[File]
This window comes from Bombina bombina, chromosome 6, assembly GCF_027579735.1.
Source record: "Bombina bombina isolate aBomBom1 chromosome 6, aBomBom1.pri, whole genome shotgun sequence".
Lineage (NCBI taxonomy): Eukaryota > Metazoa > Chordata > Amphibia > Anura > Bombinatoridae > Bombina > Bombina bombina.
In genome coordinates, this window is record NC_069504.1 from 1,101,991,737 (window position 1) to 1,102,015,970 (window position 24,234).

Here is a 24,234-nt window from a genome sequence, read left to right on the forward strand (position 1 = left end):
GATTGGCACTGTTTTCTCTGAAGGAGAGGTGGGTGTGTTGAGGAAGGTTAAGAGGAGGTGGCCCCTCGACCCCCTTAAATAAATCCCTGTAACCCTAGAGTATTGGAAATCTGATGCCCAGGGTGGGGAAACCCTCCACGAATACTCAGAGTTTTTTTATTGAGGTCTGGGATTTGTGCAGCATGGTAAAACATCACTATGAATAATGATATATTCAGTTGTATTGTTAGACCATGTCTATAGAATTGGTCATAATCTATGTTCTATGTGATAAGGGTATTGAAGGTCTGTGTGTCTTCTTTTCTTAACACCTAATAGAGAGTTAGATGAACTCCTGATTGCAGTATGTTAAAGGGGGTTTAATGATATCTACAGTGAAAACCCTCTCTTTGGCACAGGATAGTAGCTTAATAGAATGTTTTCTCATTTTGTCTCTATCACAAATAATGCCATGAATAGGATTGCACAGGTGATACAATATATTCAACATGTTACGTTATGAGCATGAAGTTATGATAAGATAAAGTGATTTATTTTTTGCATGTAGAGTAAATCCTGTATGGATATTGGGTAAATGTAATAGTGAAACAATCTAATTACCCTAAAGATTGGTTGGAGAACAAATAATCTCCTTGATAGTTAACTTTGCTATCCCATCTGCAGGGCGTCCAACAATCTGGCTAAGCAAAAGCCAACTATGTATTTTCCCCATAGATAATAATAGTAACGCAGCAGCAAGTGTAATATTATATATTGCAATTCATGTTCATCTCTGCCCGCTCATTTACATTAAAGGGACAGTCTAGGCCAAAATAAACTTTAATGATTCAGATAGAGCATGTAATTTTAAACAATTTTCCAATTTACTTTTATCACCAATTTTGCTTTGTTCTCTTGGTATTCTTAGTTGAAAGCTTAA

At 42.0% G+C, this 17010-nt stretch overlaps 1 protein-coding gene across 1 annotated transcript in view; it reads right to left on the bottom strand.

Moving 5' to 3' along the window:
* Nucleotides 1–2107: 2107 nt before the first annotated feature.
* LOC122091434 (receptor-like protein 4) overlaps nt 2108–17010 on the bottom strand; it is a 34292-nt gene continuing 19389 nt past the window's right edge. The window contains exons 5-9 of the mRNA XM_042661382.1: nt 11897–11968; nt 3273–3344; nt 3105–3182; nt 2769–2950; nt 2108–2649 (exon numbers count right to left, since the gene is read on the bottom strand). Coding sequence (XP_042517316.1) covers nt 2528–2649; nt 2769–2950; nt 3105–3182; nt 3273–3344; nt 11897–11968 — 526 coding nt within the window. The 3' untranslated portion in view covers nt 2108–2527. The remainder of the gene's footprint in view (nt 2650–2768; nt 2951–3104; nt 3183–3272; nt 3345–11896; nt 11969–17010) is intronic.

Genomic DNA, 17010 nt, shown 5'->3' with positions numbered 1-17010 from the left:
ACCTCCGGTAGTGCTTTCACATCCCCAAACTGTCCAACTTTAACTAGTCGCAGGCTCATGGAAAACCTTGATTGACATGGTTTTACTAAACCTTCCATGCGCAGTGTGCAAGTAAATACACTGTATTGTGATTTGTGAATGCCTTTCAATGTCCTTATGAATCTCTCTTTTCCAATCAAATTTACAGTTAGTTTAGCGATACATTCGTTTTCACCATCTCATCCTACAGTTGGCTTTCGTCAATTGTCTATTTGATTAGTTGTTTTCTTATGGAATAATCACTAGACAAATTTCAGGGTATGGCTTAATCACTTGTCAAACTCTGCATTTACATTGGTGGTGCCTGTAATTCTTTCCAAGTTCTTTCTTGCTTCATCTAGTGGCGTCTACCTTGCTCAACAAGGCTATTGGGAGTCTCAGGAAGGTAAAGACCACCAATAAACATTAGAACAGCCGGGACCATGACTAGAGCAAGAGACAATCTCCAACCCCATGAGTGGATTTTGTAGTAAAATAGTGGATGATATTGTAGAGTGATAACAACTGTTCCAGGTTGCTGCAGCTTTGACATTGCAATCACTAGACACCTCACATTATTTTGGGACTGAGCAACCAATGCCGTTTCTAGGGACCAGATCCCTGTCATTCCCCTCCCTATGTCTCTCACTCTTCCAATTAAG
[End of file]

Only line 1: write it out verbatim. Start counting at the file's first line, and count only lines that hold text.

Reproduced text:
This window comes from Bombina bombina, chromosome 6, assembly GCF_027579735.1.